US banking giant Citigroup (NYSE:C) has acquired Wachovia Corp. (WB-OLD), once America’s fourth largest bank. In a transaction facilitated by the Federal Deposit Insurance Corp. (FDIC), Citi agreed to buy Wachovia’s banking operations, including five depository institutions and assume the bank’s senior and subordinated debt for $2.1 billion in stock.
Under a loss sharing arrangement, Citigroup will assume up to $42 billion of losses from a pool of $312 billion of loans held by Wachovia — the FDIC will absorb losses beyond that and take a stake in Citi for the guarantee.
Following the completion of the acquisition, Citi will have more than $600 billion in deposits in the U.S., nearly 10% market share. Total deposits worldwide will be $1.3 trillion.
In a statement the FDIC said that “Wachovia did not fail; rather, it was acquired by Citigroup on an open bank basis with assistance from the FDIC.”
“For Wachovia customers, today’s action will ensure seamless continuity of service from their bank and full protection for all of their deposits.” said FDIC Chairman Sheila C. Bair. “There will be no interruption in services and bank customers should expect business as usual”.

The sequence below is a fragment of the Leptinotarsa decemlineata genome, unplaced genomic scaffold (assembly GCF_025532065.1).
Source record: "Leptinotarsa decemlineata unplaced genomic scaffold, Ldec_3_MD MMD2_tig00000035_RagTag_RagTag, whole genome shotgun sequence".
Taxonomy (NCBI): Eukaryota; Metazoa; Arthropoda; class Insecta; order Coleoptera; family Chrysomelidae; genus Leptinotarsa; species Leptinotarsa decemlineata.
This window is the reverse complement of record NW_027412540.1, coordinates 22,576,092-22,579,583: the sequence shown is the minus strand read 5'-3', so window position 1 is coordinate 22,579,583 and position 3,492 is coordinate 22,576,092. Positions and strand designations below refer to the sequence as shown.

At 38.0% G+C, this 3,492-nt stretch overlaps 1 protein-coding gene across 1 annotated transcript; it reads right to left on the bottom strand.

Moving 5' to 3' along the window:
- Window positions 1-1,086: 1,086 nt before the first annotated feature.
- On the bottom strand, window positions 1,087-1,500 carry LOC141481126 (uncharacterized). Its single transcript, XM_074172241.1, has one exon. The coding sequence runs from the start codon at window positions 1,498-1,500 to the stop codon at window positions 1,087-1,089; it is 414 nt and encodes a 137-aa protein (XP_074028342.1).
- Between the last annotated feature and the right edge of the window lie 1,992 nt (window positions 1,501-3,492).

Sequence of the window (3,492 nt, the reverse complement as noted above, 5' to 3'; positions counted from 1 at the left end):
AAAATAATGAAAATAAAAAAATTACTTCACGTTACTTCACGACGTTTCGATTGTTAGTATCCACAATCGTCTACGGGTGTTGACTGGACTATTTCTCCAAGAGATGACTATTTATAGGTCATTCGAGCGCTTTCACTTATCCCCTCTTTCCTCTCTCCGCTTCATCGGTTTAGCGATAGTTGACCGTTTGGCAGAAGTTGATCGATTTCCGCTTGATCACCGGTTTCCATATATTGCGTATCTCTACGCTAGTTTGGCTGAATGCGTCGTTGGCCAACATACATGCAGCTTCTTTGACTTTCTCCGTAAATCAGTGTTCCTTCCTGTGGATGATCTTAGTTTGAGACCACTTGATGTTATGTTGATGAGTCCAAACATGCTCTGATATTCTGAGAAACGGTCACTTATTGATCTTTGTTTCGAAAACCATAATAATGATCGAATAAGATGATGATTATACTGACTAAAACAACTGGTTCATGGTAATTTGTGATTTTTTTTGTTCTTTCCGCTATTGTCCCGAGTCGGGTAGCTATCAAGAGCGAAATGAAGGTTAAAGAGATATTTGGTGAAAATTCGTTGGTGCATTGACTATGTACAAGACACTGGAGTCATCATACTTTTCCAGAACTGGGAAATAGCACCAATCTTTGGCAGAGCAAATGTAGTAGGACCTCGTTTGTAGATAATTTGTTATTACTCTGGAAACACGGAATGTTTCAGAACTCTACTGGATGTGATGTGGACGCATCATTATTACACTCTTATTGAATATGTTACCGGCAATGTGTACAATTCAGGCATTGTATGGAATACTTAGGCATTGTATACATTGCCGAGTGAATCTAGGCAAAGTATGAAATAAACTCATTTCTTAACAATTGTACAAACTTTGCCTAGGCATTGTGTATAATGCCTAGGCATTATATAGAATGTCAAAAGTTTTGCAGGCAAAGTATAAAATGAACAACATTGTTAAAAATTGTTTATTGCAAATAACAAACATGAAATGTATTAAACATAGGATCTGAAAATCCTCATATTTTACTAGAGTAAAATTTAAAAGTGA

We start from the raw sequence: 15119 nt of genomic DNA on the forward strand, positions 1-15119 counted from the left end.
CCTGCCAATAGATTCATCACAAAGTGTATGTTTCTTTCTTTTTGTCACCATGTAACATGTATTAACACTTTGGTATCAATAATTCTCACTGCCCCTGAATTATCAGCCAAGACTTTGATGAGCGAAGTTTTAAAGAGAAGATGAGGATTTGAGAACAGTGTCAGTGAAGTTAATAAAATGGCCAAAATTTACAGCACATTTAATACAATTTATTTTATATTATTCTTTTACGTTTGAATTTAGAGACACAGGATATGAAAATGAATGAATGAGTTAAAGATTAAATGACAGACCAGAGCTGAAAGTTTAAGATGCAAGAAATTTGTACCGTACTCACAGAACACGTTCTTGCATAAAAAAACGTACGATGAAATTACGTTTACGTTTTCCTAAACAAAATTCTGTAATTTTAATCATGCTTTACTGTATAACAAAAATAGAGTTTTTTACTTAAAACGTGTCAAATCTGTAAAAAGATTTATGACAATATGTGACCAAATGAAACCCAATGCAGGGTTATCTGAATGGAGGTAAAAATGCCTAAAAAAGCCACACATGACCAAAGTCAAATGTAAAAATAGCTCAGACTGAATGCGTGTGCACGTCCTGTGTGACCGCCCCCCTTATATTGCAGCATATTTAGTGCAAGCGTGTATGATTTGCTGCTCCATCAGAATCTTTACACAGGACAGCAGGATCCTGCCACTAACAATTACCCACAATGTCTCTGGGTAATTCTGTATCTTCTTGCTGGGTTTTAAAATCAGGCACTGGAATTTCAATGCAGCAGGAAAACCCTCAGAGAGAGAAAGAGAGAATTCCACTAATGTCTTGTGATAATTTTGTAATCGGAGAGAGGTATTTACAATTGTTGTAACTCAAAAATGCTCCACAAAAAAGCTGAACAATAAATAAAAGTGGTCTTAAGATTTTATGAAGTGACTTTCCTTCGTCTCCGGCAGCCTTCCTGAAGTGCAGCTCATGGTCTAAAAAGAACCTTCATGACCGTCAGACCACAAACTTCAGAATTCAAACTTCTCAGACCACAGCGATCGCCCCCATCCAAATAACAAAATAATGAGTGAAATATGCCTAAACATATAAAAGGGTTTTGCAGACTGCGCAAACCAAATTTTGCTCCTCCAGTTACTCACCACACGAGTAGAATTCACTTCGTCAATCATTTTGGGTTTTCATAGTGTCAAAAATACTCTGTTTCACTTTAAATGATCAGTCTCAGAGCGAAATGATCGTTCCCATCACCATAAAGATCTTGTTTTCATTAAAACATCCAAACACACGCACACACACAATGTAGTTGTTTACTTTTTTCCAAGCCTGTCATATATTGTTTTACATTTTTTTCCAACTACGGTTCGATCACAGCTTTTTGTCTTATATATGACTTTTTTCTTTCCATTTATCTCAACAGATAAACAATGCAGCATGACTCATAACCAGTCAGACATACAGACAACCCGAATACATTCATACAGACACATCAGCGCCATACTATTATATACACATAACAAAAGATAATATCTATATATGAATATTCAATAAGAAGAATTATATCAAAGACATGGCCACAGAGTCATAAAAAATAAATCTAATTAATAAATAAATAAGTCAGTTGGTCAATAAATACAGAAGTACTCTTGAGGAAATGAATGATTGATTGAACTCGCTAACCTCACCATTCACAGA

Citigroup has granted the FDIC $12 billion in preferred stock and warrants to compensate the FDIC for bearing this risk.
The engineered bailout of Wachovia, which was brought down by mortgage-related losses, was taken in agreement with the Federal Reserve and the Treasury Secretary, in consultation with the White House. The parties involved determined that open bank assistance was necessary to avoid serious adverse effects on economic conditions and financial stability.
The deal followed much speculation over the weekend about the fate of the Charlotte, NC-based bank.
Wachovia will continue to own AG Edwards, a retail brokerage, and Evergreen, its asset management division, the FDIC said.
For Citigroup, which over the past year accumulated more than $40 billion in write-downs, and was a leader in creating some of the exotic securities that have been at the heart of the credit crunch ; this is quite a transformation — from one of Wall Street’s biggest losers to now a powerhouse.
Citi’s CEO Vikram Pandit called the acquisition extremely attractive from a strategic perspective, emphasizing the fact that it would augment the company's access to funding and liquidity.